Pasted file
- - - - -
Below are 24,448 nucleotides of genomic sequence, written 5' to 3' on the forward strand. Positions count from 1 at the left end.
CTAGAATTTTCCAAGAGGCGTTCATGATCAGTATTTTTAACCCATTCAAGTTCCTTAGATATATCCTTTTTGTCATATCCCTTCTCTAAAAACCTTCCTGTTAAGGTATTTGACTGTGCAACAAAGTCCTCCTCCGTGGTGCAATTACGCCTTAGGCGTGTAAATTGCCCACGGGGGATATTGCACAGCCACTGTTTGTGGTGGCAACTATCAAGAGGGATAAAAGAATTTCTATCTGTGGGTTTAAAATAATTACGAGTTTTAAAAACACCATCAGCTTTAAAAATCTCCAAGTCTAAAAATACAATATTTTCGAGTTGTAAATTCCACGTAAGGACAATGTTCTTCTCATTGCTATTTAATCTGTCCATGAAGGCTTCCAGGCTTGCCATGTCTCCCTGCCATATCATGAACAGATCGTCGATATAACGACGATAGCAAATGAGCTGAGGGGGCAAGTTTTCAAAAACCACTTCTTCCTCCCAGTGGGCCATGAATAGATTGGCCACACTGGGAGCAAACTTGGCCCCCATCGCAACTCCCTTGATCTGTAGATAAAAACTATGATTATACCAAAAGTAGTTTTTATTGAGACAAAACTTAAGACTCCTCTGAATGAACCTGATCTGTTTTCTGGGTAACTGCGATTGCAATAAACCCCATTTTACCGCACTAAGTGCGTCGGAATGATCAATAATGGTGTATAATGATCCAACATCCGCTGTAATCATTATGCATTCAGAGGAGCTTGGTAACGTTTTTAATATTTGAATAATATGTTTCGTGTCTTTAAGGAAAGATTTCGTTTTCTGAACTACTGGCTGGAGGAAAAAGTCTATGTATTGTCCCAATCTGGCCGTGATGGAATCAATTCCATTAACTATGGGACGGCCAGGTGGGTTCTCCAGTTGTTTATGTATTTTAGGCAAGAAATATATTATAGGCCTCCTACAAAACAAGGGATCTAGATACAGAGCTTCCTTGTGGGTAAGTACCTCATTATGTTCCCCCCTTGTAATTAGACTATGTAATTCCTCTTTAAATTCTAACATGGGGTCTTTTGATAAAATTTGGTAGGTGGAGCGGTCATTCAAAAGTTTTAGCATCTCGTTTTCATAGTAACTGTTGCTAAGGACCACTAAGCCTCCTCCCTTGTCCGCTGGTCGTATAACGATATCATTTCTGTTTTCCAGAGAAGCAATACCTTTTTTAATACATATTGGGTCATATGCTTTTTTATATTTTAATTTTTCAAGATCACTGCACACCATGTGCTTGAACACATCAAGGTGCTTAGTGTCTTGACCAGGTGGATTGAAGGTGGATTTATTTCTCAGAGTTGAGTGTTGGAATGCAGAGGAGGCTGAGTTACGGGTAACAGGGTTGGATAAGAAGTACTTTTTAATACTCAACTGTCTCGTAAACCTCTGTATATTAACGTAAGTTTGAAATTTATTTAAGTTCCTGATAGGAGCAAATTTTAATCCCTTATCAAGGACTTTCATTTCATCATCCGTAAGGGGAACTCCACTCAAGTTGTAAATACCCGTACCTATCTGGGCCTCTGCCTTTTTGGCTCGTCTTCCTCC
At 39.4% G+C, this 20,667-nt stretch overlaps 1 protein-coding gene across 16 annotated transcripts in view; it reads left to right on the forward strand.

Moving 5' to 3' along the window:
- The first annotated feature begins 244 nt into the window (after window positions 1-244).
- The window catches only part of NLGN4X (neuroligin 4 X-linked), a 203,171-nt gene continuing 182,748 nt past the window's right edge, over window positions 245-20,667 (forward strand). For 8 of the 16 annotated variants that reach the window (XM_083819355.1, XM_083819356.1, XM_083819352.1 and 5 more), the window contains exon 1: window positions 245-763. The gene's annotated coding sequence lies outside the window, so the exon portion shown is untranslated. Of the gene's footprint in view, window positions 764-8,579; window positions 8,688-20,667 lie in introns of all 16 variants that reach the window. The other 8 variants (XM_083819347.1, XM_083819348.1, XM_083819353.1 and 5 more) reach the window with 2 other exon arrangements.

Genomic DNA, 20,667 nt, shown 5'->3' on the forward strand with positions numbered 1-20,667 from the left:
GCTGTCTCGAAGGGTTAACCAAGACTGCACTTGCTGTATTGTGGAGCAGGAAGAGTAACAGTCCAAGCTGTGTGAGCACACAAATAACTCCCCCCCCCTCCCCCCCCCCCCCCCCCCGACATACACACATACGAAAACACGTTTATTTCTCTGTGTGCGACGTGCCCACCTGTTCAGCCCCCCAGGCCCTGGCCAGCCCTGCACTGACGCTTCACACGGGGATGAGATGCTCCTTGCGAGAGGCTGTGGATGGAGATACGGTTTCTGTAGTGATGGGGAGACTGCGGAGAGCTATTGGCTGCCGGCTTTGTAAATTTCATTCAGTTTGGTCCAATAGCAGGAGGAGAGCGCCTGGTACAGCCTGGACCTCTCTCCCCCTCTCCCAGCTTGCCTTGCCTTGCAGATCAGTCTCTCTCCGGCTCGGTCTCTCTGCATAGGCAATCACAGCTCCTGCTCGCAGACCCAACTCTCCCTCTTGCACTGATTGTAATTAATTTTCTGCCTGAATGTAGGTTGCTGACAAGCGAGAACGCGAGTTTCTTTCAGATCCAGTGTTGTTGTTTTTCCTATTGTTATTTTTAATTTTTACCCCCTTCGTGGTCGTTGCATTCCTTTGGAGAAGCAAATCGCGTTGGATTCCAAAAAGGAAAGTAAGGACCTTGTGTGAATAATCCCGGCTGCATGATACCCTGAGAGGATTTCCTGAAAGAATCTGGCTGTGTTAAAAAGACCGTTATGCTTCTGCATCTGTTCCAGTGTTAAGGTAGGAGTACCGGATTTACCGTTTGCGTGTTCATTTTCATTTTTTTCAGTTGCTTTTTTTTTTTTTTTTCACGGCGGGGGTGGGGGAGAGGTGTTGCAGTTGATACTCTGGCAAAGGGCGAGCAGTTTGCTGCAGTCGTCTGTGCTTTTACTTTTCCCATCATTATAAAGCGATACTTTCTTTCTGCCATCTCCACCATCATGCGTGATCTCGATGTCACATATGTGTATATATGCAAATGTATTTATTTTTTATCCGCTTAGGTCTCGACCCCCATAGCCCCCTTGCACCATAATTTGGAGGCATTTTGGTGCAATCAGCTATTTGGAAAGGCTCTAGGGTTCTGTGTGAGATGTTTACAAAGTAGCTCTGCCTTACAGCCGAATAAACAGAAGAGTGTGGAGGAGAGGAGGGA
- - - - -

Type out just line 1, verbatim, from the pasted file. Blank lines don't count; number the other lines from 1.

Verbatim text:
Below are 24,448 nucleotides of genomic sequence, written 5' to 3' on the forward strand. Positions count from 1 at the left end.